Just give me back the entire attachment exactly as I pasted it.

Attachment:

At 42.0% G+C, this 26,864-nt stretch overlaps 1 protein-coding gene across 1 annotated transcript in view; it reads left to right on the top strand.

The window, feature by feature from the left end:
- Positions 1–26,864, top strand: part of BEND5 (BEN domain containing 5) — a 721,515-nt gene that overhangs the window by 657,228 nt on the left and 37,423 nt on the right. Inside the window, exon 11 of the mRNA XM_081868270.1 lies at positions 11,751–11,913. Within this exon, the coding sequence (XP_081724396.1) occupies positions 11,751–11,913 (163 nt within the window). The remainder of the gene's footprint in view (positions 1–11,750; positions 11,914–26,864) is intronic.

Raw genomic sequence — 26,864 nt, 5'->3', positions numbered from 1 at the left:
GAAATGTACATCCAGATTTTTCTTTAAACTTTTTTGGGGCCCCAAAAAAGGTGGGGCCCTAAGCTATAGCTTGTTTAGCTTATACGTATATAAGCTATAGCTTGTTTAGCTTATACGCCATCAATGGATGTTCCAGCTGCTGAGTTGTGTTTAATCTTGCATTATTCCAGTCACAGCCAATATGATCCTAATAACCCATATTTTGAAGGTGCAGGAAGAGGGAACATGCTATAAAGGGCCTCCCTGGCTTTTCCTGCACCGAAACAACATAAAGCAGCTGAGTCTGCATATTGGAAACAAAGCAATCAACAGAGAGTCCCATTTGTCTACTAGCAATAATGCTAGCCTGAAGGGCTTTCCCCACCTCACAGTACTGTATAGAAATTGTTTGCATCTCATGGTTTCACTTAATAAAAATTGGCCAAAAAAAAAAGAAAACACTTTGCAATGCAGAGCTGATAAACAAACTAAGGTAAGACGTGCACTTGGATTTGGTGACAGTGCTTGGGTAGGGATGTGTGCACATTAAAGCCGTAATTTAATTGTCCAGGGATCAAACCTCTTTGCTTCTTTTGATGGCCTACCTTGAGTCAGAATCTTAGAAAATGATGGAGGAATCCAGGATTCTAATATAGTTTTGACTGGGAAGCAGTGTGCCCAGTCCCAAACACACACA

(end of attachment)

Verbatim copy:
At 42.0% G+C, this 26,864-nt stretch overlaps 1 protein-coding gene across 1 annotated transcript in view; it reads left to right on the top strand.

The window, feature by feature from the left end:
- Positions 1–26,864, top strand: part of BEND5 (BEN domain containing 5) — a 721,515-nt gene that overhangs the window by 657,228 nt on the left and 37,423 nt on the right. Inside the window, exon 11 of the mRNA XM_081868270.1 lies at positions 11,751–11,913. Within this exon, the coding sequence (XP_081724396.1) occupies positions 11,751–11,913 (163 nt within the window). The remainder of the gene's footprint in view (positions 1–11,750; positions 11,914–26,864) is intronic.

Raw genomic sequence — 26,864 nt, 5'->3', positions numbered from 1 at the left:
GAAATGTACATCCAGATTTTTCTTTAAACTTTTTTGGGGCCCCAAAAAAGGTGGGGCCCTAAGCTATAGCTTGTTTAGCTTATACGTATATAAGCTATAGCTTGTTTAGCTTATACGCCATCAATGGATGTTCCAGCTGCTGAGTTGTGTTTAATCTTGCATTATTCCAGTCACAGCCAATATGATCCTAATAACCCATATTTTGAAGGTGCAGGAAGAGGGAACATGCTATAAAGGGCCTCCCTGGCTTTTCCTGCACCGAAACAACATAAAGCAGCTGAGTCTGCATATTGGAAACAAAGCAATCAACAGAGAGTCCCATTTGTCTACTAGCAATAATGCTAGCCTGAAGGGCTTTCCCCACCTCACAGTACTGTATAGAAATTGTTTGCATCTCATGGTTTCACTTAATAAAAATTGGCCAAAAAAAAAAGAAAACACTTTGCAATGCAGAGCTGATAAACAAACTAAGGTAAGACGTGCACTTGGATTTGGTGACAGTGCTTGGGTAGGGATGTGTGCACATTAAAGCCGTAATTTAATTGTCCAGGGATCAAACCTCTTTGCTTCTTTTGATGGCCTACCTTGAGTCAGAATCTTAGAAAATGATGGAGGAATCCAGGATTCTAATATAGTTTTGACTGGGAAGCAGTGTGCCCAGTCCCAAACACACACA